Second, when you hear and see friends, family, members of your church or community acting in racist ways and trying to justify it using political or cultural language, please correct them. To say nothing is to unintentionally contribute to possible problems in the future. 

Third, stop blaming the Republican or Democratic Party for racism in the United States. Nobody, no political party, and no video games are responsible for anyone’s racist behavior. A racist is responsible for his or her racism, and God will hold him or her accountable on the day of judgment.  

Fourth, Christians as well as political and religious leaders must learn to say and do things that promote love, kindness, compassion, repentance, reconciliation and godliness in both church and country especially in times like this. We should learn to be salt and light rather than incendiary elements who insinuate and ignite bigoted and prejudiced actions against people who are different from us. 

Fifth, take time to read these two articles for your own edification and ministry to others. 

“White Nationalist Terrorism and the Gospel “ 
by Dr Russell Moore

This is a significant article from Russell Moore on the evil presence of white nationalism in our country. (https://www.christianpost.com/voice/white-nationalist-terrorism-and-the-gospel.html)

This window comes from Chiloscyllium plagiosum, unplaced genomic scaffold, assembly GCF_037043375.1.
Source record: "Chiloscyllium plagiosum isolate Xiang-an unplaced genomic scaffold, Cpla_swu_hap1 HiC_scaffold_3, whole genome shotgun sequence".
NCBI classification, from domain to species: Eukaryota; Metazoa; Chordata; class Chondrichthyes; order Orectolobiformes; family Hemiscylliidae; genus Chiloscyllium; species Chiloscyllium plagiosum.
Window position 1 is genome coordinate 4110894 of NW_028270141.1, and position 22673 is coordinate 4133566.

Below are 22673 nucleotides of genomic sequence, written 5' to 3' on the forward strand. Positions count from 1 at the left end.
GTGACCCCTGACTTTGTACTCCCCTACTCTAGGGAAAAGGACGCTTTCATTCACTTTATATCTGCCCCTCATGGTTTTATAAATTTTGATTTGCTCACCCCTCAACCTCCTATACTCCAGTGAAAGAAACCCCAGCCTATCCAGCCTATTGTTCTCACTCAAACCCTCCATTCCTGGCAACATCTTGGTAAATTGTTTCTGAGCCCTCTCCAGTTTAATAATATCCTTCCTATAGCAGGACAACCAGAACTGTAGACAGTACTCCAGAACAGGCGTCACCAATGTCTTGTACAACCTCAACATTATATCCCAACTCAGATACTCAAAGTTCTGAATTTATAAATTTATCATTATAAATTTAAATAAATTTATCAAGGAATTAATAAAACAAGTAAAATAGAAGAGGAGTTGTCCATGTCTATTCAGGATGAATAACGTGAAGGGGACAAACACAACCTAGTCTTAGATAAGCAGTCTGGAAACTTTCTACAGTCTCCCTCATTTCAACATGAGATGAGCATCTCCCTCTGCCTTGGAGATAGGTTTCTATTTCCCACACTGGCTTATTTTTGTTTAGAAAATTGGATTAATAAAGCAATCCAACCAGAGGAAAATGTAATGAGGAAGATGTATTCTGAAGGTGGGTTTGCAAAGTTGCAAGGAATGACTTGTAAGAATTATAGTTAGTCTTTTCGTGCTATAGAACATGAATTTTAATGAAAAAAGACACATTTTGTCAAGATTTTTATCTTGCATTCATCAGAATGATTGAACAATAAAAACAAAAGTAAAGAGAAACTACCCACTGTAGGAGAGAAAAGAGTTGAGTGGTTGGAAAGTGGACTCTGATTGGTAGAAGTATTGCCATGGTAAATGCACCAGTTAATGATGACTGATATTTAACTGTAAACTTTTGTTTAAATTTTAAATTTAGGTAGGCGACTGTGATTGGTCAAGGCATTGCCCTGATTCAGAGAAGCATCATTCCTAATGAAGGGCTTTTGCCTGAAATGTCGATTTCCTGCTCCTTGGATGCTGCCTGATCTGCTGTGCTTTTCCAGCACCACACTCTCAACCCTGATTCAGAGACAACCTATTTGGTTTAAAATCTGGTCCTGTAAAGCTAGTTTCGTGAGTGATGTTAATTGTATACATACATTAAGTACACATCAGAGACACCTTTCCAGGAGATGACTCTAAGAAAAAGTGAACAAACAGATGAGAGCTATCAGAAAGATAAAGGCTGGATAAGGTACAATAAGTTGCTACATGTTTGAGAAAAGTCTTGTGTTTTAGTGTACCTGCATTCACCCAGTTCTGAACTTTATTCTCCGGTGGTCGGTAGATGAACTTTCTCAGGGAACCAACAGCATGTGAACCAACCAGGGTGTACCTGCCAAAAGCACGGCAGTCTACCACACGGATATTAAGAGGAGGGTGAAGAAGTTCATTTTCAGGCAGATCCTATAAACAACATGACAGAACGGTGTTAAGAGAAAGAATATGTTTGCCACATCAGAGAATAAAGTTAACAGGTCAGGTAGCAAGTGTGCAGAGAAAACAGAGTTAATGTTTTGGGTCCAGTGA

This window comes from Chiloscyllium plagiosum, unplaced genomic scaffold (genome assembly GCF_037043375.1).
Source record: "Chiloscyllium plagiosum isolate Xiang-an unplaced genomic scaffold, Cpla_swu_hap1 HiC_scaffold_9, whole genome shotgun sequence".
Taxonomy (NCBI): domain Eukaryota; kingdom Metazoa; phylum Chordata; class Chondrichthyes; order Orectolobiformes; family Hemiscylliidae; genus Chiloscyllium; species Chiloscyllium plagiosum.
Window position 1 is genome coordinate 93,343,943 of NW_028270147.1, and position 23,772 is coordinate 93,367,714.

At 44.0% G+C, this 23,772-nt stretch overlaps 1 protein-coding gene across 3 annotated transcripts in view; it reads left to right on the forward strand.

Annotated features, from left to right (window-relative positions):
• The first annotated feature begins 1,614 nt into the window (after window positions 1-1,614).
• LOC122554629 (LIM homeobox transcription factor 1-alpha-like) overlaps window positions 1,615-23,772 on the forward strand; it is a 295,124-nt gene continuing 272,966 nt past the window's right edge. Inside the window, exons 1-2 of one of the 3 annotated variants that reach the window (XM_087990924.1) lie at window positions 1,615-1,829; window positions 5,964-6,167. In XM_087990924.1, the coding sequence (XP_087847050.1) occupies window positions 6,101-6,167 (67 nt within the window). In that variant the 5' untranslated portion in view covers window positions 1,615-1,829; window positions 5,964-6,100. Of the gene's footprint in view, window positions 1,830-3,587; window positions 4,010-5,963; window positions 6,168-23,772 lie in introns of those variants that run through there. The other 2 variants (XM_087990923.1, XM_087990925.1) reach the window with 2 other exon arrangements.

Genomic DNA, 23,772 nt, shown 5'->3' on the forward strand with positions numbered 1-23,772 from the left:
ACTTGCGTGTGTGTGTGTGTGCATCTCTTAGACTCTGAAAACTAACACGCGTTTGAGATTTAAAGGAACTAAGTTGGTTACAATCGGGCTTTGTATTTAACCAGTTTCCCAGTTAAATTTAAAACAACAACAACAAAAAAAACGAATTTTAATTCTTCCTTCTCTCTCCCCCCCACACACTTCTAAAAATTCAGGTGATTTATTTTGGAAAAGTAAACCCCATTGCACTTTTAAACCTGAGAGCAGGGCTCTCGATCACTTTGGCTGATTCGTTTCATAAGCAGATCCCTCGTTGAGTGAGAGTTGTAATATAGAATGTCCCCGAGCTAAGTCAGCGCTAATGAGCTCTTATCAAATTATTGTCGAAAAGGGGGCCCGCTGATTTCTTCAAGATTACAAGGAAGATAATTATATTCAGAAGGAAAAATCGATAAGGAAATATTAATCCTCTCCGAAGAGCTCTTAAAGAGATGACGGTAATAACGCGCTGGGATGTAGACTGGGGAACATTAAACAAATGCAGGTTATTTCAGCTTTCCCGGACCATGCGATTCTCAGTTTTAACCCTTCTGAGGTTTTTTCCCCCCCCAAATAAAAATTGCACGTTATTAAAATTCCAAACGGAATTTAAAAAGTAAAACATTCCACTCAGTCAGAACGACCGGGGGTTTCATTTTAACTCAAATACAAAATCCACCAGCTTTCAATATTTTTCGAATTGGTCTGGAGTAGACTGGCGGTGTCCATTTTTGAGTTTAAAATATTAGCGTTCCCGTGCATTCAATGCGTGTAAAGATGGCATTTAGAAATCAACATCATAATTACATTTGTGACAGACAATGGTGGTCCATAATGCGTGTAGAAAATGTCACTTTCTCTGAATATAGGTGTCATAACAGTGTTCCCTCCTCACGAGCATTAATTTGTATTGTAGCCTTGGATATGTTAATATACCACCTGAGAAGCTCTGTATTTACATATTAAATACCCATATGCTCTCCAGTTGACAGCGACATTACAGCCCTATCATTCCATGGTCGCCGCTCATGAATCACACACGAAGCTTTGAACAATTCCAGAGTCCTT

And 

“Preaching Against Racism Is Not a Distraction from the Gospel”
By Dr. Esau Mccaulley  

Please read this article as well. https://www.christianitytoday.com/pastors/2019/august-web-exclusives/racism-preaching-against-not-distraction-from-gospel.html 

Finally, every race seems to have their own form of ungodly nationalism of which we must all repent and turn away from as Christians. We must lead the way by loving and seeking the wellbeing of people who are like us as well as of those who are different from us.

As the Bible says, “We love because he first loved us. Whoever claims to love God yet hates a brother or sister is a liar. For whoever does not love their brother and sister, whom they have seen, cannot love God, whom they have not seen. And he has given us this command: Anyone who loves God must also love their brother and sister.” 1John 4:19-21 

"God has made of one blood all peoples of the earth"
Acts 17:26

We need to honor that. To that end the Lord calls and enables us through the gospel to love others with agape love. Agape love transcends tribe, culture and race. It forgives, cares about the well-being of others, and welcomes into fellowship those on the outside. A life of genuine Love for others is the primary evidence that we are born again and true disciples of Christ. 

May the Lord fill our hearts with patience and genuine love for one another for his glory through Christ our Lord. Amen. 

Warm regards,

The Rt. Rev. Dr. Felix Orji, OSB. 

Diocesan Bishop | Anglican Diocese of the West

Missionary Bishop | CANA 

Church of Nigeria(Anglican Communion)

Holy Trinity Cathedral Church

www.dioceseofthewest.org

www.canaconvocation.org

 

"We are justified by faith alone, but not by a faith that is alone. True faith always yields the fruit of obedience to one degree or another." -

Dr. R. C. Sproul